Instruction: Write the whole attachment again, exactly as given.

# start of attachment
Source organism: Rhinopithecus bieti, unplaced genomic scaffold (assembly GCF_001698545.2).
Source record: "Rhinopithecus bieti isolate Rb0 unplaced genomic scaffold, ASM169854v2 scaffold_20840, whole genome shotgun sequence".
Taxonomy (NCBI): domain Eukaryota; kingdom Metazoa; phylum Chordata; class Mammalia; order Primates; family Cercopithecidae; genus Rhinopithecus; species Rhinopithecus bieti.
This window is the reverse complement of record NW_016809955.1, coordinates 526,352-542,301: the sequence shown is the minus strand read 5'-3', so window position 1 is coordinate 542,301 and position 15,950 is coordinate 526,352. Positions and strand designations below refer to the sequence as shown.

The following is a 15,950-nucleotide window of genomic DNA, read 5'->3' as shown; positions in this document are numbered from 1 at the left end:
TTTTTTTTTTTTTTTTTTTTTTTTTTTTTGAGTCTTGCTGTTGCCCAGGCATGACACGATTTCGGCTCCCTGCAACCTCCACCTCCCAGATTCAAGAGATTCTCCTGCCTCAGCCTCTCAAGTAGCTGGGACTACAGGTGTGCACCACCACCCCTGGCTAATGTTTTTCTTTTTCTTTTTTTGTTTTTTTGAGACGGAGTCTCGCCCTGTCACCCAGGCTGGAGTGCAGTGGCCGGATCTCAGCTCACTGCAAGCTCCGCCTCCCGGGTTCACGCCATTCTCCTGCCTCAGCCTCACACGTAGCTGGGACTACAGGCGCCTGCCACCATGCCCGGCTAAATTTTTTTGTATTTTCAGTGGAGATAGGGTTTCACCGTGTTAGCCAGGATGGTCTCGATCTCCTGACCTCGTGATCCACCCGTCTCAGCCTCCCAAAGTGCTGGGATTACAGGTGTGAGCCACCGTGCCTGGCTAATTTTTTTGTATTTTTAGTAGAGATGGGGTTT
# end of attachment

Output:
Source organism: Rhinopithecus bieti, unplaced genomic scaffold (assembly GCF_001698545.2).
Source record: "Rhinopithecus bieti isolate Rb0 unplaced genomic scaffold, ASM169854v2 scaffold_20840, whole genome shotgun sequence".
Taxonomy (NCBI): domain Eukaryota; kingdom Metazoa; phylum Chordata; class Mammalia; order Primates; family Cercopithecidae; genus Rhinopithecus; species Rhinopithecus bieti.
This window is the reverse complement of record NW_016809955.1, coordinates 526,352-542,301: the sequence shown is the minus strand read 5'-3', so window position 1 is coordinate 542,301 and position 15,950 is coordinate 526,352. Positions and strand designations below refer to the sequence as shown.

The following is a 15,950-nucleotide window of genomic DNA, read 5'->3' as shown; positions in this document are numbered from 1 at the left end:
TTTTTTTTTTTTTTTTTTTTTTTTTTTTTGAGTCTTGCTGTTGCCCAGGCATGACACGATTTCGGCTCCCTGCAACCTCCACCTCCCAGATTCAAGAGATTCTCCTGCCTCAGCCTCTCAAGTAGCTGGGACTACAGGTGTGCACCACCACCCCTGGCTAATGTTTTTCTTTTTCTTTTTTTGTTTTTTTGAGACGGAGTCTCGCCCTGTCACCCAGGCTGGAGTGCAGTGGCCGGATCTCAGCTCACTGCAAGCTCCGCCTCCCGGGTTCACGCCATTCTCCTGCCTCAGCCTCACACGTAGCTGGGACTACAGGCGCCTGCCACCATGCCCGGCTAAATTTTTTTGTATTTTCAGTGGAGATAGGGTTTCACCGTGTTAGCCAGGATGGTCTCGATCTCCTGACCTCGTGATCCACCCGTCTCAGCCTCCCAAAGTGCTGGGATTACAGGTGTGAGCCACCGTGCCTGGCTAATTTTTTTGTATTTTTAGTAGAGATGGGGTTT